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St. Louis Archbishop Rozanski Installed, Acknowledges 'Scars Of Systemic Racism'

St. Louis Archbishop Mitchell Rozanski, center, will lead a community of more than half a million Catholics. Most recently, he served as bishop of the Diocese of Springfield, Massachusetts.
Christian Gooden
pool photo
St. Louis Archbishop Mitchell Rozanski, center, will lead a community of more than a half-million Catholics. Most recently, he served as bishop of the Diocese of Springfield, Massachusetts.

Hymns and prayers echoed through the Cathedral Basilica on Tuesday afternoon, as the Archdiocese of St. Louis welcomed its 10th archbishop.

Dozens of clergy members, donning masks, filed into the pews of the cavernous cathedral to celebrate the installation of Archbishop Mitchell Rozanski. Usually a large celebration, the ceremony was closed to the public due to the coronavirus pandemic.

Pope Francis appointed Rozanski in June to lead the community of more than a half-million Catholics, once known as the “Rome of the West.”

The Baltimore native had served as bishop of the Diocese of Springfield in western Massachusetts since 2014.

He succeeds Archbishop Robert Carlson, who had led the Archdiocese of St. Louis since 2009. Carlson announced his retirement last year after turning 75, the church’s mandatory age of retirement.

During Tuesday’s ceremony, Rozanski acknowledged the “devastating impact” of the coronavirus pandemic on communities around the world, including the tens of millions of people struggling with the fallout.

But he added that the church is facing another serious threat: racism.

“As a nation, and indeed, as a church, we find ourselves still struggling with the scars of systemic racism in our society,” Rosanski said. “This crime against human life and dignity is another, no less devastating, virus.”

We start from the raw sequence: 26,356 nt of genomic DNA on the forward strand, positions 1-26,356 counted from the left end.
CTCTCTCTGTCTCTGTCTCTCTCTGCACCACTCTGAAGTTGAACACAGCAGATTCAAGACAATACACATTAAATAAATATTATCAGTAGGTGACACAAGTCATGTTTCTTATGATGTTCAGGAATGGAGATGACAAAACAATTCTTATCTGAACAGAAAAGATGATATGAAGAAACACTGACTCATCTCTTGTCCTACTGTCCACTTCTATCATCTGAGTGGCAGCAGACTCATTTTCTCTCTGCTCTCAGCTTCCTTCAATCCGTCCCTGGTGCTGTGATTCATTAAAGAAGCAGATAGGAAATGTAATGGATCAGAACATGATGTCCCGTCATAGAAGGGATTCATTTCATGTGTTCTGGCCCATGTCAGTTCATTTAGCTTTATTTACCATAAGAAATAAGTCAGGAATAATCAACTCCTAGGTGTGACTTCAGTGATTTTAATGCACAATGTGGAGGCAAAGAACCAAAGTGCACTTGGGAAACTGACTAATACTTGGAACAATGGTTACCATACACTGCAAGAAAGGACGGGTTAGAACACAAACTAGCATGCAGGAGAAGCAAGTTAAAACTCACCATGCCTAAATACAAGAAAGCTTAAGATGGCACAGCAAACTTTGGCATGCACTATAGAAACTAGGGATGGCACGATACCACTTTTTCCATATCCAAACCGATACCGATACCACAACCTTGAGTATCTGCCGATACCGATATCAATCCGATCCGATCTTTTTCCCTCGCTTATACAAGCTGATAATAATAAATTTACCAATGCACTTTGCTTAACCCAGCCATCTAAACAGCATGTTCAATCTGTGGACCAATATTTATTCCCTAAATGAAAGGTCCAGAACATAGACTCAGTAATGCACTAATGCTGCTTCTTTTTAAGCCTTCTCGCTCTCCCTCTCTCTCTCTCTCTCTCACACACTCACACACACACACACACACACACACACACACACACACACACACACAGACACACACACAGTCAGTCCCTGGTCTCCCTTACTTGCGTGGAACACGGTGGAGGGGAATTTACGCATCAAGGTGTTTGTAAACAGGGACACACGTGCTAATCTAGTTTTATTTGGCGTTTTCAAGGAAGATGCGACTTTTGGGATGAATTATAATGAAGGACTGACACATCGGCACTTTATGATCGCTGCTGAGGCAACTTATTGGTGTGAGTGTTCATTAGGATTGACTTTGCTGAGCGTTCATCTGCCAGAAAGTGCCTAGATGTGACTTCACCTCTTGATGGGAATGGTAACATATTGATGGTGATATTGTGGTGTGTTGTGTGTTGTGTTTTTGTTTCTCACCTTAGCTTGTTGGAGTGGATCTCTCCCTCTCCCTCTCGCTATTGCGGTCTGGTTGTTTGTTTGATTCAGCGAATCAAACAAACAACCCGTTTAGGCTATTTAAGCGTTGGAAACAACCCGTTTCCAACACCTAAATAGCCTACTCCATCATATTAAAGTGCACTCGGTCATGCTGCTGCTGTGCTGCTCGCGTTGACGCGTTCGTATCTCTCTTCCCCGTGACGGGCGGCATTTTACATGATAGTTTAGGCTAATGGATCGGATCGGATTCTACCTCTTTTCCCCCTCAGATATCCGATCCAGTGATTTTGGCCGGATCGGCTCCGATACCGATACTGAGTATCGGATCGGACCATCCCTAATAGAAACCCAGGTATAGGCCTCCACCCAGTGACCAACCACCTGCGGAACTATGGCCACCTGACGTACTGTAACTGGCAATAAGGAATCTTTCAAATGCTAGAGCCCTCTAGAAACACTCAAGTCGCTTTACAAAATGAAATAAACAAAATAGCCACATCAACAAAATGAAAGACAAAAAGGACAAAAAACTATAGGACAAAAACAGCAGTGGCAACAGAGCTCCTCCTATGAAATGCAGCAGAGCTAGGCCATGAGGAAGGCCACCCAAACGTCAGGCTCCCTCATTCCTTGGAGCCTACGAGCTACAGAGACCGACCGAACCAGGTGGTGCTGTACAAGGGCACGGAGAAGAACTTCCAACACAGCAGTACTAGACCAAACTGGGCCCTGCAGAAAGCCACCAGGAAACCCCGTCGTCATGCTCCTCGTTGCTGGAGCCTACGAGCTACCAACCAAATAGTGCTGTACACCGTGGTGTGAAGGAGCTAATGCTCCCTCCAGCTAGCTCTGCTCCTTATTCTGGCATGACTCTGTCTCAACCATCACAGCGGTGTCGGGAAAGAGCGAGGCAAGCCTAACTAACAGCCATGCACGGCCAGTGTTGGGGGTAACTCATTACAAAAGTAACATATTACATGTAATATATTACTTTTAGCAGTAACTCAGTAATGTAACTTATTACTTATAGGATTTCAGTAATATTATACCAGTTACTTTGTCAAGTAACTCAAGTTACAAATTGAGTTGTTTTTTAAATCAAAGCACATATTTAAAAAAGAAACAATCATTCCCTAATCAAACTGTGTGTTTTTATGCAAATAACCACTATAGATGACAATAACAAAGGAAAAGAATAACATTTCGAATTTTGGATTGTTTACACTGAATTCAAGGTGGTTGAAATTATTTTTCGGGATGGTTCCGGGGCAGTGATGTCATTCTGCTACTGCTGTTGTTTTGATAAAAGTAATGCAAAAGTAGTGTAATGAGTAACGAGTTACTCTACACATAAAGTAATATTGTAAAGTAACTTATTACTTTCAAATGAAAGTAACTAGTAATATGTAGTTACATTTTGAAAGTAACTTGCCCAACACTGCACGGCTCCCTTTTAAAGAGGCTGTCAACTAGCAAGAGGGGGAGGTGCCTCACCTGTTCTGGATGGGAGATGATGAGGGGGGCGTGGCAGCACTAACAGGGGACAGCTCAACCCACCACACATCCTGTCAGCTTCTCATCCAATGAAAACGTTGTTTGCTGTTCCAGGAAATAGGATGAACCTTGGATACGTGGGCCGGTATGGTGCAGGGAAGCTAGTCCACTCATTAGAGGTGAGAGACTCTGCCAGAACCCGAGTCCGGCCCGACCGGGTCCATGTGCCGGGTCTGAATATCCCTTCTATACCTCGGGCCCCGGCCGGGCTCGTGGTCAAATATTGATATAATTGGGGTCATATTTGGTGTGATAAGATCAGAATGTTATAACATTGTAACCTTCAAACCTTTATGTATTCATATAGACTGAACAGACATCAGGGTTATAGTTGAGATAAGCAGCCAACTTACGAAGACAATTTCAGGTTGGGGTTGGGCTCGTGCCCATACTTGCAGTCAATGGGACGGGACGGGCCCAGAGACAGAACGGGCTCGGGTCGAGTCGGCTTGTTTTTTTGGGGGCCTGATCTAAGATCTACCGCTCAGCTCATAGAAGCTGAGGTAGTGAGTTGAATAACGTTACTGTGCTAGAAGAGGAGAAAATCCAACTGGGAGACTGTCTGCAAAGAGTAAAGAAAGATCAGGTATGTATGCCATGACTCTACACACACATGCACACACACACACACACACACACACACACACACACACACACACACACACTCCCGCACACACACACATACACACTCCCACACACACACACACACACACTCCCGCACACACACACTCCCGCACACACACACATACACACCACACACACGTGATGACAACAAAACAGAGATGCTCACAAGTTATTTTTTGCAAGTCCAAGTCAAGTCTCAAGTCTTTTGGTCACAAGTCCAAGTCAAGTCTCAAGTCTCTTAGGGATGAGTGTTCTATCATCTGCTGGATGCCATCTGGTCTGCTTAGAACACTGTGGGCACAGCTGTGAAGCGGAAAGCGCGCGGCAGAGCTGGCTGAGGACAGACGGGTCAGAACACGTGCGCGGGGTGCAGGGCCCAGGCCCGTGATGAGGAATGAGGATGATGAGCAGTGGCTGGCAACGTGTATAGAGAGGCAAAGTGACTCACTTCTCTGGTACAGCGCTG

The Rev. Matthew O’Toole, pastor at St. Margaret of Scotland Catholic Church in St. Louis, said he feels confident that Rozanski will work to dismantle systemic racism.

“I think he'll be alert to and responsive to the pastoral challenges that we have, not only as a city and a community, but also as a church with racism,” said O’Toole, who attended Tuesday’s installation Mass.

O’Toole added that Rozanski’s years of experience working as a parish priest strike a favorable chord with clergy. “I think a lot of things that we priests are dealing with on a day-to-day basis will resonate with his own experience,” he said.

'Communities are not built from behind desks'

Rozanski, 62, became an ordained priest in 1984. In his 20 years as a parish priest, Rozanski said he “treasured” his time ministering in parishes and misses the close relationships he built before he became a bishop. However, he said his experience as a bishop allowed him to see the “wider aspects” of the church.

“Let us remember parishes are not built from behind desks, communities are not built from behind desks, [and] evangelization does not happen from behind a desk,” he said.

As Rozanski transitions into the role, he said his goal is to learn more about the St. Louis community and needs of its residents.

“I wouldn't want to have any preconceived notions, but I'm open,” he said. “I want to learn and then help to form a vision as we move the church into the future."

Allegations of sexual abuse continue to plague the Catholic Church, an issue that also impacted Rozanski’s prior diocese. Two priests and a former bishop in the Springfield Diocese were accused of sexual abuse. Rozanski said awareness is key and pointed to guidance from the United States Conference of Catholic Bishops.

"Having people who can recognize those signs and who feel that they can come forward and say something, that's an important part of not only prevention, but of quick reporting of any suspicion of sexual abuse,” Rozanski said. “Working with civil authorities is an important part of what we need to do, because this really has to be a partnership.”

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Marissanne is the afternoon newscaster at St. Louis Public Radio.
Shahla Farzan was a reporter at St. Louis Public Radio. Before becoming a journalist, Shahla spent six years studying native bees, eventually earning her PhD in ecology from the University of California-Davis. Her work for St. Louis Public Radio on drug overdoses in Missouri prisons won a 2020 Regional Edward R. Murrow Award.